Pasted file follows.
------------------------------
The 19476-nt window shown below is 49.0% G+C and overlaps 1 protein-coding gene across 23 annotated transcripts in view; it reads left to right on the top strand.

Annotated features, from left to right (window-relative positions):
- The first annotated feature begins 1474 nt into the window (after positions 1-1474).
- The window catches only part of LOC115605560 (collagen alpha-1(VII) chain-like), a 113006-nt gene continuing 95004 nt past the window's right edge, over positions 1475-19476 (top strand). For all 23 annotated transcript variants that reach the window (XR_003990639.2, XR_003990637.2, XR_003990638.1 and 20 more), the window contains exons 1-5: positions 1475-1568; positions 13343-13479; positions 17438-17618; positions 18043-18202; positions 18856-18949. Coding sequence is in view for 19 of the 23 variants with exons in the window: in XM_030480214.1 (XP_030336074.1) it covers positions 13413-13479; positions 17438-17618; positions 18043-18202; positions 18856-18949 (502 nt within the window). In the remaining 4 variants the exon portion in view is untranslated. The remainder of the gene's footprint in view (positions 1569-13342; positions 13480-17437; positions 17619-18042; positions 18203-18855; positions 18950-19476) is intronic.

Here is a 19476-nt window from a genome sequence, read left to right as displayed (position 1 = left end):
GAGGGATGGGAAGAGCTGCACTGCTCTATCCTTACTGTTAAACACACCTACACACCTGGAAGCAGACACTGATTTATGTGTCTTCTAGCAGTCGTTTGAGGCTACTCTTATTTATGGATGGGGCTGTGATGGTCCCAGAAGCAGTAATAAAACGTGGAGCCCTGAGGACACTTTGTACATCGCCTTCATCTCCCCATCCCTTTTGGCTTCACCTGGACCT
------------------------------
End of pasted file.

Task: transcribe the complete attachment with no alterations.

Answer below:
The 19476-nt window shown below is 49.0% G+C and overlaps 1 protein-coding gene across 23 annotated transcripts in view; it reads left to right on the top strand.

Annotated features, from left to right (window-relative positions):
- The first annotated feature begins 1474 nt into the window (after positions 1-1474).
- The window catches only part of LOC115605560 (collagen alpha-1(VII) chain-like), a 113006-nt gene continuing 95004 nt past the window's right edge, over positions 1475-19476 (top strand). For all 23 annotated transcript variants that reach the window (XR_003990639.2, XR_003990637.2, XR_003990638.1 and 20 more), the window contains exons 1-5: positions 1475-1568; positions 13343-13479; positions 17438-17618; positions 18043-18202; positions 18856-18949. Coding sequence is in view for 19 of the 23 variants with exons in the window: in XM_030480214.1 (XP_030336074.1) it covers positions 13413-13479; positions 17438-17618; positions 18043-18202; positions 18856-18949 (502 nt within the window). In the remaining 4 variants the exon portion in view is untranslated. The remainder of the gene's footprint in view (positions 1569-13342; positions 13480-17437; positions 17619-18042; positions 18203-18855; positions 18950-19476) is intronic.

Here is a 19476-nt window from a genome sequence, read left to right as displayed (position 1 = left end):
GAGGGATGGGAAGAGCTGCACTGCTCTATCCTTACTGTTAAACACACCTACACACCTGGAAGCAGACACTGATTTATGTGTCTTCTAGCAGTCGTTTGAGGCTACTCTTATTTATGGATGGGGCTGTGATGGTCCCAGAAGCAGTAATAAAACGTGGAGCCCTGAGGACACTTTGTACATCGCCTTCATCTCCCCATCCCTTTTGGCTTCACCTGGACCT